Secretion Systems for Transport of Proteins and Other Substances Outside the Bacterial Cells


Intensive metabolism of bacteria requires continious controlled transport of bacterial high molecular weight substances (primarily, proteins) out of the microbial cells to the extracellular environment. A tremendous number of biologically active molecules is secreted by bacteria (enzymes, toxins, signalling messengers, genetic elements and plenty of others). They play the decisive role in bacterial physiology and pathology.

Well-studied are various types of protein secretion systems, organized in gram-negative bacterial cells.

To date, 7 types of secretion systems for proteins are found; six of them are the attributes of gram-negative bacteria, whereas type VII is determined in mycobacteria.

Bacterial secretion systems include translocator and effector proteins. Translocator proteins build the structural units of secretion systems and serve for their proper function, thus providing the transport of effector proteins. Effector proteins are biologically active molecules (enzymes ot toxins) that are secreted by bacteria and develop their specific activity outside the bacterial cell. Types I-VI of protein secretion in gram-negative bacteria are different in their structure and function. Overall, gram-negative cell wall with its hydrophobic outer membrane and LPS creates a serious barrier on the way of translocated proteins.

In this vein, the types I, III and VI perform one-step secretion of proteins across the envelop of gram-negative bacteria, whereas the types II, IV and V elaborate two-step secretion; in latter case the proteins are first delivered into periplasmic space and next transported out of the microbial cell across the outer membrane.

The most simple is type I secretion system (or T1SS). It includes 3 distinct proteins – cytoplasmic membrane ATPase with ATP-binding cassette (ABC-transporter protein) that initiates the process and provides energy for molecular transport; membrane fusion protein that makes the channel, penetrating the periplasmic space; and outer membrane protein, located within the outer membrane. The last protein plays a role of a “gatekeeper” of channel outlet, switching its activity into proper state.

T1SS provides the excretion of certain groups of toxins (predominantly, hemolysins) by gram-negative bacteria.

The types III and VI of protein secretion are the basic systems for delivery of bacterial virulence factors into affected cells. They make injectisome or “needle complex” protruding outside from bacterial cell. After primary contact with the membrane of the host cell, the needle complex activates and injects the effector virulence proteins into target host cells.

Most of gram-negative bacteria (e.g., shigellae, salmonellae, or Pseudomonas aeruginosa) use these pathways for secretion of multiple virulence factors.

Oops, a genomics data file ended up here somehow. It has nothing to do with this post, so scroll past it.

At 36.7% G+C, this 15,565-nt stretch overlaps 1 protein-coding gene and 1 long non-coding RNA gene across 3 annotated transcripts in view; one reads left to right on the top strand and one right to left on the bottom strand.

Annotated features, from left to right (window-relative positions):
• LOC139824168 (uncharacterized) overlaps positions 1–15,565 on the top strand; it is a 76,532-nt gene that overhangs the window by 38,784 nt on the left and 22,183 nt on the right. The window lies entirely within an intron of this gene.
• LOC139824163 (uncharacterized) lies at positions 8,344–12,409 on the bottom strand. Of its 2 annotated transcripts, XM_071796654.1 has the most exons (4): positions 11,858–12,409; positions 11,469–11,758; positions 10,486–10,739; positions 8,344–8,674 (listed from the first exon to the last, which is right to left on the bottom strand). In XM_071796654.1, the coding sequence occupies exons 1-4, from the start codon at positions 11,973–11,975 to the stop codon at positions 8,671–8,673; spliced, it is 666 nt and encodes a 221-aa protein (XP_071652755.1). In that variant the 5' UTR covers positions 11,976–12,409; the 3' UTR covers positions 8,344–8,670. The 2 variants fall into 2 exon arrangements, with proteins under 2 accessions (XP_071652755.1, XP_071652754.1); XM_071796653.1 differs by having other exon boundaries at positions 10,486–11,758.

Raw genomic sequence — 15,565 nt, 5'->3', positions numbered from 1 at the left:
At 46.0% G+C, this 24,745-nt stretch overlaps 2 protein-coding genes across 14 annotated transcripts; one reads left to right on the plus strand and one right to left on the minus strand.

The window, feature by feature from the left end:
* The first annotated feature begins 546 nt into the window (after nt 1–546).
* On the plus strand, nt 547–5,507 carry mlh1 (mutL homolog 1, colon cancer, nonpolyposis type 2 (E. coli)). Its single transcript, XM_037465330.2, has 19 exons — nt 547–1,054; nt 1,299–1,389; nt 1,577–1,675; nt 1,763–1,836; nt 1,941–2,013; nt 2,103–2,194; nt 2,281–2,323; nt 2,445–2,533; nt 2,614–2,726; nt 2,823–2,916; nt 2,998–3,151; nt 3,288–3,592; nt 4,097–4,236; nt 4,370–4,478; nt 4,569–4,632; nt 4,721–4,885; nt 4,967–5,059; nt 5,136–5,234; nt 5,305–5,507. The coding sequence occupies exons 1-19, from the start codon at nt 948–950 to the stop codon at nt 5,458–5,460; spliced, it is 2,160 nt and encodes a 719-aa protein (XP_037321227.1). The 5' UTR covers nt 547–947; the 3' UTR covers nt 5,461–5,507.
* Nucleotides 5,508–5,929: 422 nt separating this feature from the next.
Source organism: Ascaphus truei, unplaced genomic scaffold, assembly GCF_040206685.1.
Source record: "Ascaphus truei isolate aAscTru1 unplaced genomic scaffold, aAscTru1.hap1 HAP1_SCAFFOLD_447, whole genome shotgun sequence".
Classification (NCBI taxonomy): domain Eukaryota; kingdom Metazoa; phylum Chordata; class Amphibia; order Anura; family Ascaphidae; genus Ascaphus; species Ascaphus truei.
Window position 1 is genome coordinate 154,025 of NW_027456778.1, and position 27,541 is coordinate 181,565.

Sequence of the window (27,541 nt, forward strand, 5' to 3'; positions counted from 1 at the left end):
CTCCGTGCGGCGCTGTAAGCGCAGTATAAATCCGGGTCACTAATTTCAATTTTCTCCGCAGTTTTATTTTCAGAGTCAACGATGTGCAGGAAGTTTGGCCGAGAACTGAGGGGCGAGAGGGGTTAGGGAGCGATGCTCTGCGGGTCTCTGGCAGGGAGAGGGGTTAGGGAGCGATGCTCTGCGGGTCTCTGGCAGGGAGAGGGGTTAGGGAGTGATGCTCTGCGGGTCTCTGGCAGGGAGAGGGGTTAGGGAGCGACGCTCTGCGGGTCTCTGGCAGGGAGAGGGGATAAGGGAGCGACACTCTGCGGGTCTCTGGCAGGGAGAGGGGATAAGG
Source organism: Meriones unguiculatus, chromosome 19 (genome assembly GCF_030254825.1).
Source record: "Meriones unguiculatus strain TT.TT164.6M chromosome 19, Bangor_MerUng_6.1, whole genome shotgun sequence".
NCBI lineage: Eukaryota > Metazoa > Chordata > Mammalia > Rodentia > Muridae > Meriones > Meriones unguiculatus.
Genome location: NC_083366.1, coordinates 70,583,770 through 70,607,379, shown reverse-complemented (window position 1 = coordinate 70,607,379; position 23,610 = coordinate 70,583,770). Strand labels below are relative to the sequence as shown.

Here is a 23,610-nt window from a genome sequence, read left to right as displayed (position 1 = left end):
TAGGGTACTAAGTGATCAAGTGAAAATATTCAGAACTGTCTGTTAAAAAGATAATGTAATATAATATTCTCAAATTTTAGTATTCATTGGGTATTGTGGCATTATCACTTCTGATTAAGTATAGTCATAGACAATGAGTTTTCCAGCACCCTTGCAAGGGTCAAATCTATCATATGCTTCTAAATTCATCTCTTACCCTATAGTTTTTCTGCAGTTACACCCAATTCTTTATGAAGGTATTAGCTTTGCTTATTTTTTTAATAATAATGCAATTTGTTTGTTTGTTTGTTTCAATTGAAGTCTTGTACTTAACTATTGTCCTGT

The systems of II, V and partially of IV types (with two-step secretion of molecules) use special secretory or Sec proteins for initial transport of proteins from the cytoplasm into periplasmic space. The transported molecules are primarily synthesized on the ribosomes as pre-proteins. These pre-proteins bear additional signal sequence that prevent their degradation during transport. At first step Sec-proteins deliver them into periplasmic space, where the signal sequence is removed by proteolysis. At second step the molecule is transported across the outer membrane outside the cell.

T2SS facilitates the secretion of extremely high variety of molecules by gram-negative bacteria. Among them are enzymes (e.g., phospholipase C of P. aeruginosa) and toxins (e.g., Vibrio cholerae toxin). Thus, T2SS is denoted as “general secretory pathway” in gram-negative bacteria.

T5SS is responsible for secretion of several enzymes and toxins, such as vacuolating or Vac toxin of Helicobacter pylori. Unlike other pathways, the secreted proteins of T5SS, if appeared in periplasmic space, play a further role of autotransporters – the tail part of transported molecule makes a channel within the outer membrane and provides its final excretion.

The activity of T4SS resembles to some extent the bacterial conjugation. Therefore, T4SS delivers not only the vast number of virulence proteins (e.g., Cag toxin of H. pylori, the toxins of pertussis bacteria or legionellas) but also the mobile genetic elements to the recipient bacteria. The exchange of genetic material accelerates the adaptive capacity of bacterial strains including the spread of the resistance to antibiotics and antiseptics.

The secretion of proteins in gram-positive bacteria is not completely elucidated. They may perform direct protein secretion via the channels within peptidoglycan cell wall. Futhermore, according to the currently known data, gram-positive microbes use the similar principles of protein secretion as gram-negative bacteria. For instance, they use Sec-proteins for protein translocation across the cytoplasmic membrane. After the removal of signal sequences, the transported proteins are introduced into external layers of the cell wall.

Recently a new type VII secretion system (T7SS) was described in M. tuberculosis. It is capable of secreting mycobacterial toxic proteins that provide the survival of mycobacteria within phagocytes. Homologous systems were also found in pathogenic cocci, e.g. S. aureus.